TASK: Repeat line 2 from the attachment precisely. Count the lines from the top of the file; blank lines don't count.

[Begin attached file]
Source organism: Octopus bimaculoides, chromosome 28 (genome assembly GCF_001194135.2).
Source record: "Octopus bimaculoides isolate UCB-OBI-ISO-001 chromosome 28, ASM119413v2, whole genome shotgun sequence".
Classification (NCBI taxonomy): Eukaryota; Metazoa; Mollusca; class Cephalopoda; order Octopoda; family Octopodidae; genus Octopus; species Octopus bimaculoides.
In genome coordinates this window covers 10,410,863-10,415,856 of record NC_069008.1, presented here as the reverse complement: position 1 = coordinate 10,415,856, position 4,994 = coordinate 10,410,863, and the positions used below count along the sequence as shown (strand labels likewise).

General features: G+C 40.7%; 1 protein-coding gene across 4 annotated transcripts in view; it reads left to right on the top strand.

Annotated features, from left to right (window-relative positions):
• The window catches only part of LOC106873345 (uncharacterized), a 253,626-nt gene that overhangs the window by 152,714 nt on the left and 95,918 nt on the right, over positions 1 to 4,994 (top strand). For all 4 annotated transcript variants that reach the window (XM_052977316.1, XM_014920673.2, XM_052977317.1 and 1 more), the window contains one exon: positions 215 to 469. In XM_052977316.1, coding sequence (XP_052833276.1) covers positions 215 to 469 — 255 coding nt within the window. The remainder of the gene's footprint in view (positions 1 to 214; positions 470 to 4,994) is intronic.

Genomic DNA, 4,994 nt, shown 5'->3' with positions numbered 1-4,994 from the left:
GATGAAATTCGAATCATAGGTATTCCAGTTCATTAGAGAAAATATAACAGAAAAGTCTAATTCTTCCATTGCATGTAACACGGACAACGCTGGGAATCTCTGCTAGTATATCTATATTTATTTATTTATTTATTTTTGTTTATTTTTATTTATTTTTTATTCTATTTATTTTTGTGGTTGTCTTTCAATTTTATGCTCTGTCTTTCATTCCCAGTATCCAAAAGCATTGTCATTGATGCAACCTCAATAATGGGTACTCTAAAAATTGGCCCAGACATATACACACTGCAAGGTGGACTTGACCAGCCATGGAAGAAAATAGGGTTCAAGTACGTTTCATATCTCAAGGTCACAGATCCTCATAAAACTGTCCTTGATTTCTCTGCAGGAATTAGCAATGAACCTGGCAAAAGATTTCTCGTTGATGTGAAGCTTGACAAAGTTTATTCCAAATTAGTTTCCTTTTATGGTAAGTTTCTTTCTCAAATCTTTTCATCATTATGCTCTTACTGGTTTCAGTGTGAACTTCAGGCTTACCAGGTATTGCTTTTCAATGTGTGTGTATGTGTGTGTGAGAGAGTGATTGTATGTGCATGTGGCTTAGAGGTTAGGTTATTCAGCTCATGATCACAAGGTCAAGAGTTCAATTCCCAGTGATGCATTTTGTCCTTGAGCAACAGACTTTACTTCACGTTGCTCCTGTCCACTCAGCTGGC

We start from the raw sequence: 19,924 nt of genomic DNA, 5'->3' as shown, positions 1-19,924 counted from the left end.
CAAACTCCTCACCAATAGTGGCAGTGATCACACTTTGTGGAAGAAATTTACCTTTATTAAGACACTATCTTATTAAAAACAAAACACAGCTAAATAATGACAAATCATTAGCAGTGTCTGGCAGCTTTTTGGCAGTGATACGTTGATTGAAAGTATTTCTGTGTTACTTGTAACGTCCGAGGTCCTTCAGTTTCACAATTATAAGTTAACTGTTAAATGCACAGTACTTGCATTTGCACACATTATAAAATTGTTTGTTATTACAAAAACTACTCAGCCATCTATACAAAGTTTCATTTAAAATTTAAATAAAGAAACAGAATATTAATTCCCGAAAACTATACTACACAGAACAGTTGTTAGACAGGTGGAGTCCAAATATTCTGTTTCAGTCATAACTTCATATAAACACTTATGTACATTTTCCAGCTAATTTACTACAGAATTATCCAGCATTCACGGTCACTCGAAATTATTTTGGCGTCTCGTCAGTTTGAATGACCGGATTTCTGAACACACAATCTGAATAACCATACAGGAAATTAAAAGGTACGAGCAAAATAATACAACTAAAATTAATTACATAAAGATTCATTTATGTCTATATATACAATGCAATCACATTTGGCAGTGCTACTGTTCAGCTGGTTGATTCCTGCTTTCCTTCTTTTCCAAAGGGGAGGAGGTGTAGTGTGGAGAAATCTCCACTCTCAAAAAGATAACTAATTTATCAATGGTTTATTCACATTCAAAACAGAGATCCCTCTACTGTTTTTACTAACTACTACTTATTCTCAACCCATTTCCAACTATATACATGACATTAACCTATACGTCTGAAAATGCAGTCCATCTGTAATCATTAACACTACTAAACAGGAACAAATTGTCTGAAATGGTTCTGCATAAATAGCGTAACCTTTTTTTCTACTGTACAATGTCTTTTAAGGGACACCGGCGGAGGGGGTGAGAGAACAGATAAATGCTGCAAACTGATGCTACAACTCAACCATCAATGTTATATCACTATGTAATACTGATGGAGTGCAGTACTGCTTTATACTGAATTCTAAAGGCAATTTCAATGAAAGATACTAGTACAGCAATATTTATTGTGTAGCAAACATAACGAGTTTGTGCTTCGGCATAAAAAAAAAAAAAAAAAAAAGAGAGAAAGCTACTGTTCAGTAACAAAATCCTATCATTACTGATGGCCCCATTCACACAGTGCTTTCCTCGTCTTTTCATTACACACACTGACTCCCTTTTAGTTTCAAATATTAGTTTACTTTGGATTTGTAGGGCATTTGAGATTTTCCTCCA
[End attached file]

Source record: "Octopus bimaculoides isolate UCB-OBI-ISO-001 chromosome 28, ASM119413v2, whole genome shotgun sequence".